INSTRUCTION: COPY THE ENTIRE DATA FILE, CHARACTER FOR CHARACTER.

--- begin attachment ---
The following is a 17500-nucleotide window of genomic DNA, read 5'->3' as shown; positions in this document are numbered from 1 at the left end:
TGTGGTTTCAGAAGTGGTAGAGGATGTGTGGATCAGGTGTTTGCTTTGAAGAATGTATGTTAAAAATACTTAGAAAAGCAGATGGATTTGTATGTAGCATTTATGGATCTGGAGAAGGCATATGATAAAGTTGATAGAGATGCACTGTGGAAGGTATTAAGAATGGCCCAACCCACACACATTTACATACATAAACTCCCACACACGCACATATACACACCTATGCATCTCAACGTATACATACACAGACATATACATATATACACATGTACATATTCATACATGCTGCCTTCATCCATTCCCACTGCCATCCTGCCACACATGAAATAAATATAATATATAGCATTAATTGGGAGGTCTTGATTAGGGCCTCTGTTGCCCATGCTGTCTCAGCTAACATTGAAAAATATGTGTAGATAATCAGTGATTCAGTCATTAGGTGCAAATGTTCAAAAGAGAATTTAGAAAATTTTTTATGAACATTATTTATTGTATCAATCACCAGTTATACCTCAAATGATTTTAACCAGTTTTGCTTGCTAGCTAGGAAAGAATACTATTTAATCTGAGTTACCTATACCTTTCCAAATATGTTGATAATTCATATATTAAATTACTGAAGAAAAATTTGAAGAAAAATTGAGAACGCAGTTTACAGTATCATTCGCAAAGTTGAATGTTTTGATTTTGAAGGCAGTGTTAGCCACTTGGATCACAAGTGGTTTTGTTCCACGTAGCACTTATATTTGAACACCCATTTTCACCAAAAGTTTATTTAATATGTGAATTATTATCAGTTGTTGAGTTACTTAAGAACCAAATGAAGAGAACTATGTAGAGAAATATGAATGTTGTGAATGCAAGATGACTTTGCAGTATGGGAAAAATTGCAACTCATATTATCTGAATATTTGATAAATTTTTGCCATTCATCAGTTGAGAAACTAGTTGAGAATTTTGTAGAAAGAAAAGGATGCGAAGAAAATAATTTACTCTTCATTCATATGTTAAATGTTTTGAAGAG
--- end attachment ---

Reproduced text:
The following is a 17500-nucleotide window of genomic DNA, read 5'->3' as shown; positions in this document are numbered from 1 at the left end:
TGTGGTTTCAGAAGTGGTAGAGGATGTGTGGATCAGGTGTTTGCTTTGAAGAATGTATGTTAAAAATACTTAGAAAAGCAGATGGATTTGTATGTAGCATTTATGGATCTGGAGAAGGCATATGATAAAGTTGATAGAGATGCACTGTGGAAGGTATTAAGAATGGCCCAACCCACACACATTTACATACATAAACTCCCACACACGCACATATACACACCTATGCATCTCAACGTATACATACACAGACATATACATATATACACATGTACATATTCATACATGCTGCCTTCATCCATTCCCACTGCCATCCTGCCACACATGAAATAAATATAATATATAGCATTAATTGGGAGGTCTTGATTAGGGCCTCTGTTGCCCATGCTGTCTCAGCTAACATTGAAAAATATGTGTAGATAATCAGTGATTCAGTCATTAGGTGCAAATGTTCAAAAGAGAATTTAGAAAATTTTTTATGAACATTATTTATTGTATCAATCACCAGTTATACCTCAAATGATTTTAACCAGTTTTGCTTGCTAGCTAGGAAAGAATACTATTTAATCTGAGTTACCTATACCTTTCCAAATATGTTGATAATTCATATATTAAATTACTGAAGAAAAATTTGAAGAAAAATTGAGAACGCAGTTTACAGTATCATTCGCAAAGTTGAATGTTTTGATTTTGAAGGCAGTGTTAGCCACTTGGATCACAAGTGGTTTTGTTCCACGTAGCACTTATATTTGAACACCCATTTTCACCAAAAGTTTATTTAATATGTGAATTATTATCAGTTGTTGAGTTACTTAAGAACCAAATGAAGAGAACTATGTAGAGAAATATGAATGTTGTGAATGCAAGATGACTTTGCAGTATGGGAAAAATTGCAACTCATATTATCTGAATATTTGATAAATTTTTGCCATTCATCAGTTGAGAAACTAGTTGAGAATTTTGTAGAAAGAAAAGGATGCGAAGAAAATAATTTACTCTTCATTCATATGTTAAATGTTTTGAAGAG